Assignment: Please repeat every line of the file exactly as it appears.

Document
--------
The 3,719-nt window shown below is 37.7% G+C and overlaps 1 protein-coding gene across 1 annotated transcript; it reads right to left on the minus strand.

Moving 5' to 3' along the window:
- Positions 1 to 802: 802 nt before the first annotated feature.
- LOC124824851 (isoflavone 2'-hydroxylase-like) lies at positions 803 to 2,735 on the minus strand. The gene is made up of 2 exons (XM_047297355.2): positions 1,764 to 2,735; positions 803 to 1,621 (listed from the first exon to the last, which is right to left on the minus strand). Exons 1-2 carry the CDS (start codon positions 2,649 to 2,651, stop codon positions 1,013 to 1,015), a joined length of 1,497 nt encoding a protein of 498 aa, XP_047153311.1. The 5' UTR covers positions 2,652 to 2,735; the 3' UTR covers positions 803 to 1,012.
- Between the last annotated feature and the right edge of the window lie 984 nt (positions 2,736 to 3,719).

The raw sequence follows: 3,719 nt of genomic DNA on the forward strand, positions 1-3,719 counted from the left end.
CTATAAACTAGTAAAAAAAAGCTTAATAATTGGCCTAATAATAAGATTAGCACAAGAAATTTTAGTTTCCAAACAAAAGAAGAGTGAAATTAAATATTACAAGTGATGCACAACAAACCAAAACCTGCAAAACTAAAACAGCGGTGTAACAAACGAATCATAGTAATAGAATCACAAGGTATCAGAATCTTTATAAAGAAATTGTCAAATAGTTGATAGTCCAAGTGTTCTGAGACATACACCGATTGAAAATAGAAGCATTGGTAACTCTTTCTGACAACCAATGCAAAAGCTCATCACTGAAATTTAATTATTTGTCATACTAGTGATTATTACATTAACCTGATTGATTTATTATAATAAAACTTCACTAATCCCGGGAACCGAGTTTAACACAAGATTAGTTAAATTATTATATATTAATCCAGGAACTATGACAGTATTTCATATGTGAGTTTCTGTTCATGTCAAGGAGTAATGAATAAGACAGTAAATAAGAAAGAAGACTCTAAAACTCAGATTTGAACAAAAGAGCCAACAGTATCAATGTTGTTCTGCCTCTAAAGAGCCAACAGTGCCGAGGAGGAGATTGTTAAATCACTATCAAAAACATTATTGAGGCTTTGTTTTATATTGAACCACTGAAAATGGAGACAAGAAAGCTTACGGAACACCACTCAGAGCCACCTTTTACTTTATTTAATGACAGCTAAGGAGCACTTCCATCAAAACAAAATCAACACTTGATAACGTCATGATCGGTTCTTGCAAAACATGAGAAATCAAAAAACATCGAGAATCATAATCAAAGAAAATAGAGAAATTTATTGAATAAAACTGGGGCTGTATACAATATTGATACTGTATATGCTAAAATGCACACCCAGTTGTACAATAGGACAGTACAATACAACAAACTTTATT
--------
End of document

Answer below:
The 3,719-nt window shown below is 37.7% G+C and overlaps 1 protein-coding gene across 1 annotated transcript; it reads right to left on the minus strand.

Moving 5' to 3' along the window:
- Positions 1 to 802: 802 nt before the first annotated feature.
- LOC124824851 (isoflavone 2'-hydroxylase-like) lies at positions 803 to 2,735 on the minus strand. The gene is made up of 2 exons (XM_047297355.2): positions 1,764 to 2,735; positions 803 to 1,621 (listed from the first exon to the last, which is right to left on the minus strand). Exons 1-2 carry the CDS (start codon positions 2,649 to 2,651, stop codon positions 1,013 to 1,015), a joined length of 1,497 nt encoding a protein of 498 aa, XP_047153311.1. The 5' UTR covers positions 2,652 to 2,735; the 3' UTR covers positions 803 to 1,012.
- Between the last annotated feature and the right edge of the window lie 984 nt (positions 2,736 to 3,719).

The raw sequence follows: 3,719 nt of genomic DNA on the forward strand, positions 1-3,719 counted from the left end.
CTATAAACTAGTAAAAAAAAGCTTAATAATTGGCCTAATAATAAGATTAGCACAAGAAATTTTAGTTTCCAAACAAAAGAAGAGTGAAATTAAATATTACAAGTGATGCACAACAAACCAAAACCTGCAAAACTAAAACAGCGGTGTAACAAACGAATCATAGTAATAGAATCACAAGGTATCAGAATCTTTATAAAGAAATTGTCAAATAGTTGATAGTCCAAGTGTTCTGAGACATACACCGATTGAAAATAGAAGCATTGGTAACTCTTTCTGACAACCAATGCAAAAGCTCATCACTGAAATTTAATTATTTGTCATACTAGTGATTATTACATTAACCTGATTGATTTATTATAATAAAACTTCACTAATCCCGGGAACCGAGTTTAACACAAGATTAGTTAAATTATTATATATTAATCCAGGAACTATGACAGTATTTCATATGTGAGTTTCTGTTCATGTCAAGGAGTAATGAATAAGACAGTAAATAAGAAAGAAGACTCTAAAACTCAGATTTGAACAAAAGAGCCAACAGTATCAATGTTGTTCTGCCTCTAAAGAGCCAACAGTGCCGAGGAGGAGATTGTTAAATCACTATCAAAAACATTATTGAGGCTTTGTTTTATATTGAACCACTGAAAATGGAGACAAGAAAGCTTACGGAACACCACTCAGAGCCACCTTTTACTTTATTTAATGACAGCTAAGGAGCACTTCCATCAAAACAAAATCAACACTTGATAACGTCATGATCGGTTCTTGCAAAACATGAGAAATCAAAAAACATCGAGAATCATAATCAAAGAAAATAGAGAAATTTATTGAATAAAACTGGGGCTGTATACAATATTGATACTGTATATGCTAAAATGCACACCCAGTTGTACAATAGGACAGTACAATACAACAAACTTTATT